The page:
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Saint Charles Borromeo

Charles Borromeo, Saint (bōrōmāˈō) [key], 1538–84, Italian churchman, b. near Lago Maggiore. His uncle, Pius IV, summoned Charles, a student at Pavia, to Rome in 1560. In rapid order he was made cardinal-deacon, administrator of the Papal States and of the archdiocese of Milan, and papal secretary of state. Despite a large personal fortune, St. Charles lived a simple, ascetic life. He was most zealous in encouraging reform in the church and was largely responsible for reopening (1560) the Council of Trent, of which he was the guiding spirit. In 1563 he was ordained priest, consecrated bishop, and then received the pallium for the see of Milan. He was 28 years old when, at Milan, he began introducing vigorous reforms, especially in the education of the clergy, enforcing the council's decrees for the institution of diocesan seminaries. He was exceedingly strict with the clergy, and he met much opposition. In 1569 some disaffected men tried to assassinate him. He worked untiringly to alleviate suffering in the pestilence of 1576. He was an exemplary pastor. There is a huge statue of him near Lago Maggiore and a monument to him in the cathedral at Milan, which he had completely redecorated. Feast: Nov. 4.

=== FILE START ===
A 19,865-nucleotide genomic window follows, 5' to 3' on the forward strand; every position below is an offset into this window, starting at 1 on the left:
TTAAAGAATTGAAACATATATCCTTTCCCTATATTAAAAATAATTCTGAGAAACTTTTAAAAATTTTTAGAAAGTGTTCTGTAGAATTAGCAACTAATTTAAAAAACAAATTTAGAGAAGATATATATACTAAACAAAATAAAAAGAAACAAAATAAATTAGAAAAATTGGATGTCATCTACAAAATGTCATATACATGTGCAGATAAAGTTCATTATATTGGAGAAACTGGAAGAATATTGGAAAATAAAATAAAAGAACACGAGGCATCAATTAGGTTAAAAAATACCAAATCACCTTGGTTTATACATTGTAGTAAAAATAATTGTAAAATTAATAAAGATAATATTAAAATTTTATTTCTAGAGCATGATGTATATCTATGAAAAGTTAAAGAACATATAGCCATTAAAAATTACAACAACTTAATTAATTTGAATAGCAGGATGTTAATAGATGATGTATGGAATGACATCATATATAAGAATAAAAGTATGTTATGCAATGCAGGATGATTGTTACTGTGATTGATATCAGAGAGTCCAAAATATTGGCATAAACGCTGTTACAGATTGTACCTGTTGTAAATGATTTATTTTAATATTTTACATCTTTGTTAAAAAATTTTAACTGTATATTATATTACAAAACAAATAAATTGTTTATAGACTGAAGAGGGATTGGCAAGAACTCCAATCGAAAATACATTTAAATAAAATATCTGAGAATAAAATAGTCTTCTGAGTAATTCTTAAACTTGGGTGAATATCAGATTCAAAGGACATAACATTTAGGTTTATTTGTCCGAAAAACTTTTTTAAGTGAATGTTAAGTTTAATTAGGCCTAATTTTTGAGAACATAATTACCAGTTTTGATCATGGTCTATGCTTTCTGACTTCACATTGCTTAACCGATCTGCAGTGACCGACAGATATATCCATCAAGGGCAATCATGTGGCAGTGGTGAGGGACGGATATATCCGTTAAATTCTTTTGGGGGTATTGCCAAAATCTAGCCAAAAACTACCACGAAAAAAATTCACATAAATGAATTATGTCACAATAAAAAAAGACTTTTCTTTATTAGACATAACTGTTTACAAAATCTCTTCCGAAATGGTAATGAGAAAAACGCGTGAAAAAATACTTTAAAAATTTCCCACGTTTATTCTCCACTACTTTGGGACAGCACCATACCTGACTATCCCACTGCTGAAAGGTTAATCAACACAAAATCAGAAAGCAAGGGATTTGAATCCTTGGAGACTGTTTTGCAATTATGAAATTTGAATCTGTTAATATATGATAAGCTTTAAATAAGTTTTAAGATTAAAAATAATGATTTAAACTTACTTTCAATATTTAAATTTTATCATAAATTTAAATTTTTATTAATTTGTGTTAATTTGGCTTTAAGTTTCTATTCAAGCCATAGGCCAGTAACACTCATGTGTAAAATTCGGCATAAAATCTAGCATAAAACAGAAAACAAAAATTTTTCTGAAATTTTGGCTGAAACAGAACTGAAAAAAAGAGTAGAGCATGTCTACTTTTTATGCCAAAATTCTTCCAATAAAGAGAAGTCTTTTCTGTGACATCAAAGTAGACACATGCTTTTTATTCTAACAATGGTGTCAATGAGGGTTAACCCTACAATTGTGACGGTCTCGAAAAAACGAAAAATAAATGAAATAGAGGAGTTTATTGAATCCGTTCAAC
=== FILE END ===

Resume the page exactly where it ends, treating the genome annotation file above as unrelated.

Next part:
The Columbia Electronic Encyclopedia, 6th ed. Copyright © 2012, Columbia University Press. All rights reserved.

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